Having recognized a valuable community of interests, the CIG continued to meet to address other issues. In 1962, Mayor Robert F. Wagner, Jr. established a mayoral Office of Cultural Affairs (OCA) that pre-dated the National Endowment for the Arts. In 1967, Mayor John V. Lindsay moved the OCA functions into the newly titled Department of Parks and Recreation and Cultural Affairs (PRCA). Program grants expanded considerably, and a number of newer organizations began to make the case for city operating support including Bronx County Historical Society, Bronx Museum of the Arts, El Museo del Barrio, Jamaica Center for Arts & Learning, Queens Theatre in the Park, Queens Museum of Art, Staten Island Children's Museum, and the Studio Museum in Harlem. In 1974, Mayor Abraham D. Beame appointed the Committee on Cultural Policy, which recommended removing cultural affairs from PRCA and that the city concentrate its funding in the areas of facilities and basic support.

1976-1990: Cultural affairsEdit

Enabling legislation for a City Department of Cultural Affairs (DCA) was passed in 1975, and the new department began to operate in 1976. In 1978, Mayor Edward I. Koch took office as the city began to climb out of its fiscal crisis. He agreed that the seven newer organizations and the New York State Theater should receive regular city support for operating expenses. And seven cultural organizations would also begin to receive this category of support including Snug Harbor Cultural Center, 1981; Museum of the Moving Image, 1982; MoMA PS1, 1982; The New York Public Theater, 1982; New York City Center, 1981; Staten Island Botanical Garden, 1983; and Carnegie Hall, 1986.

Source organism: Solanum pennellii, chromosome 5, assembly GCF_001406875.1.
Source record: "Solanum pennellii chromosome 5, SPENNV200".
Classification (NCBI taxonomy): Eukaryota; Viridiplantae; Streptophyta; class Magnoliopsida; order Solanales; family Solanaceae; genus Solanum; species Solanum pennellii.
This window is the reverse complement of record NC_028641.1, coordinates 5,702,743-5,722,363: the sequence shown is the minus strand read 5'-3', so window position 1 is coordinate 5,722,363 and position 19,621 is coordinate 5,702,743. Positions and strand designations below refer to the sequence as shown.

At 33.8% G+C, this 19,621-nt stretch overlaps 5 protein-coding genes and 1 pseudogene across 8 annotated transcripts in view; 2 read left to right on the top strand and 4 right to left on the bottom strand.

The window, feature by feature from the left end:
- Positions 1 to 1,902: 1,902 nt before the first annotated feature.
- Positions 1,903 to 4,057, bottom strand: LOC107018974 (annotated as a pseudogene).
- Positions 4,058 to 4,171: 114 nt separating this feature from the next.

1990-Present: Government transitions and the budgetEdit

By the 1990s, two new organizations had joined the ranks of the CIG: Flushing Town Hall and the Museum of Jewish Heritage. With a new city charter redistributing budgeting powers from the Board of Estimate to the Mayor and a larger City Council and the implementation of term limits in 2001, the tentative pas de deux of the 1980s budget negotiations became a full-fledged ballet in the 1990s. Between 1980 and 2007, there were only two years when the proposed Executive Budget and the Adopted Budget for the Department of Cultural Affairs were the same.

Mayor Michael R. Bloomberg and City Council Speaker Christine C. Quinn jointly announced a preliminary budget for 2008 that established a new base level of funding for cultural organizations.[2] In addition, the administration brought new reforms to the city’s approach to cultural funding. The agency increased its competitive Cultural Development Fund nearly tenfold to $30 million to support non-CIG organizations.

Member organizationsEdit


  1. ^ Historic Richmondtown
  2. ^ Pogrebin, Robin (13 August 2007). "New York City Department of Cultural Affairs - Arts Funds" – via

External linksEdit